The first two properties (1 and 2) have previously been used as a base for the separation but in stone’s BSS only the 3rd property has been used for the separation. Stone expects this method may be useful in the analysis of medical applications (Stone, 2001; Abdullah et al., 2012).

However, Stone’s conjecture according to Xie et al. (2005) is incorrect and modified, then can be considered the modified conjecture as a theoretical basis for BSS problem. Another view by Ye and Li (2007) has introduced a temporal predictability measure based on difference and on the fact that temporal predictability of the signals is predominantly different. By using the difference measure, the BSS problem is simplified to a standard symmetric Eigen problem and the separation matrix is the eigenvector matrix.

Fast Genetic Algorithm (FGA) is used with the modified stone’s BSS method to generate and tune Half-life (hL, hS) parameters, which used by Stone’s method, to enhance the separation process and this algorithm is based on the responses of two different linear scalar filters to the same set of signals (Abdullah et al., 2012).

Recently, significant research developed to modify Stone’s BSS method to solve BSS problem; Stone’s BSS method based on short-term and long-term predictors. Trials for a weight vector which backup orthogonal projection of signals such that each extracted signal is maximally predictable. It’s a batch method with low complexity. Stone’s measure of Temporal Predictability (TP) for N-sampled signal (Stone, 2001) is:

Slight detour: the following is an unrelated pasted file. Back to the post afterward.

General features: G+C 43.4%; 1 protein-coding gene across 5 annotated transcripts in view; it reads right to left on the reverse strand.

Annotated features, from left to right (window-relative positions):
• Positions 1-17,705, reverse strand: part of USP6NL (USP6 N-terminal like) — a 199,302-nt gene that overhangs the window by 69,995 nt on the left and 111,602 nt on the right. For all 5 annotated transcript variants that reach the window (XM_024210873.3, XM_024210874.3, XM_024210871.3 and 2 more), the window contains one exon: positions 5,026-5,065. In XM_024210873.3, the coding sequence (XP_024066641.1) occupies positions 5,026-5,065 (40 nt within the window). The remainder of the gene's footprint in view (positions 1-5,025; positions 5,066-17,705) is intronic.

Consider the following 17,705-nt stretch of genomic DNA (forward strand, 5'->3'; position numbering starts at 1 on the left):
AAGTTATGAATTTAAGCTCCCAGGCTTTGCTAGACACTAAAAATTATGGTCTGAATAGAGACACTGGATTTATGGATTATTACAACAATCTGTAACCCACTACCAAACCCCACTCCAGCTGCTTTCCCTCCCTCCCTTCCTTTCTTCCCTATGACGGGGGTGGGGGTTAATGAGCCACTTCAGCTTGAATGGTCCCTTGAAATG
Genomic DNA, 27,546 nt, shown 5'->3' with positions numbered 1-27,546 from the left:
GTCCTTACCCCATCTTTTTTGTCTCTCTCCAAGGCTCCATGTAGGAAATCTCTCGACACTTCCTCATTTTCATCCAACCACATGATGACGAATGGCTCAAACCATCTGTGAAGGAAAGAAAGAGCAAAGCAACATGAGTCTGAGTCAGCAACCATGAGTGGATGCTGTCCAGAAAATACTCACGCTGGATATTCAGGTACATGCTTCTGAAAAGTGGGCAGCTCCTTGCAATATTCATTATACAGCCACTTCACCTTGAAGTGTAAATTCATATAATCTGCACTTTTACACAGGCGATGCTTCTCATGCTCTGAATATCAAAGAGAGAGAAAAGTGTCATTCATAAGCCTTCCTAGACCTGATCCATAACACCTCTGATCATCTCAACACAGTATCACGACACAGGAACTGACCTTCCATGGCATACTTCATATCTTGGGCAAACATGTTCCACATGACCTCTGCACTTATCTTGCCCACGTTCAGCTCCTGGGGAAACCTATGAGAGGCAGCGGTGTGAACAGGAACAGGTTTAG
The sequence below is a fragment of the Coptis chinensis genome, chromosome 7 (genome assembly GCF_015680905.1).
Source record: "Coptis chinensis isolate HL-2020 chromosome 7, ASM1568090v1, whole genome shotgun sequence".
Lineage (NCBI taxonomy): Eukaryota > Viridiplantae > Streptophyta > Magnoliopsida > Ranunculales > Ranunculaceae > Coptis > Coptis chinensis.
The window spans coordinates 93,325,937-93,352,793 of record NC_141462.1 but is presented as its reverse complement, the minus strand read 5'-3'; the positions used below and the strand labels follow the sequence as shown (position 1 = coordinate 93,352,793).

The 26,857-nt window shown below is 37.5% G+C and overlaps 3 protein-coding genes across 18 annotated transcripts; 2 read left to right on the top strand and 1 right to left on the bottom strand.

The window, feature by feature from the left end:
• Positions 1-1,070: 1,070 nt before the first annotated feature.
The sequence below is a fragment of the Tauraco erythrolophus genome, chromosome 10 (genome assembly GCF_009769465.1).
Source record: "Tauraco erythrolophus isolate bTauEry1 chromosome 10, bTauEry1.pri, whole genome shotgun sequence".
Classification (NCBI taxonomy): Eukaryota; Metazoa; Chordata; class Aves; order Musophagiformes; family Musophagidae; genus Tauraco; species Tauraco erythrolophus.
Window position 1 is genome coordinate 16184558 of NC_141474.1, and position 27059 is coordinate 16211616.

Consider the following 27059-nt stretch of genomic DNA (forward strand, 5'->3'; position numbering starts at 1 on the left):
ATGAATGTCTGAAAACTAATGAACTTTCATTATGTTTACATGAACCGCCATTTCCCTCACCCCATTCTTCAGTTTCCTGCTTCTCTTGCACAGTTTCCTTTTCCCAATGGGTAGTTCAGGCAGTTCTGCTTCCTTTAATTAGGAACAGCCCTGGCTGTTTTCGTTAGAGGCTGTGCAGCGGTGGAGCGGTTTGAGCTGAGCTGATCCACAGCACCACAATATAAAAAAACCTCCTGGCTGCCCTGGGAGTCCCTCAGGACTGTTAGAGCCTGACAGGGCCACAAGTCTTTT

Image for - Blind Source Separation Techniques Based Eye Blinks Rejection in EEG Signals
(7)

where, y(k) is the signal value at time k. Uy contemplates the extent to which y(k) is predicted by short-term moving average (ys). In contrast, the term Vy is a measure of the overall variability in y that is measured by the extent to which y(k) is predicted by long-term moving average (ys). Predicted values y(k), ys(k) of y(k) are both exponentially weighted sums of signal values measured up to time (k-1), such that recent values have a larger weighting than that indistinct past:

Image for - Blind Source Separation Techniques Based Eye Blinks Rejection in EEG Signals
(8)

Image for - Blind Source Separation Techniques Based Eye Blinks Rejection in EEG Signals
(9)

According to Stone’s method, βs.βL ε[0,1] are two different parameters and yl(1) = ys(1) = y(1). Half-life hL of βL is much longer (typically 100 times longer) than corresponding half-life hS of βs and the relation is:

Image for - Blind Source Separation Techniques Based Eye Blinks Rejection in EEG Signals
(10)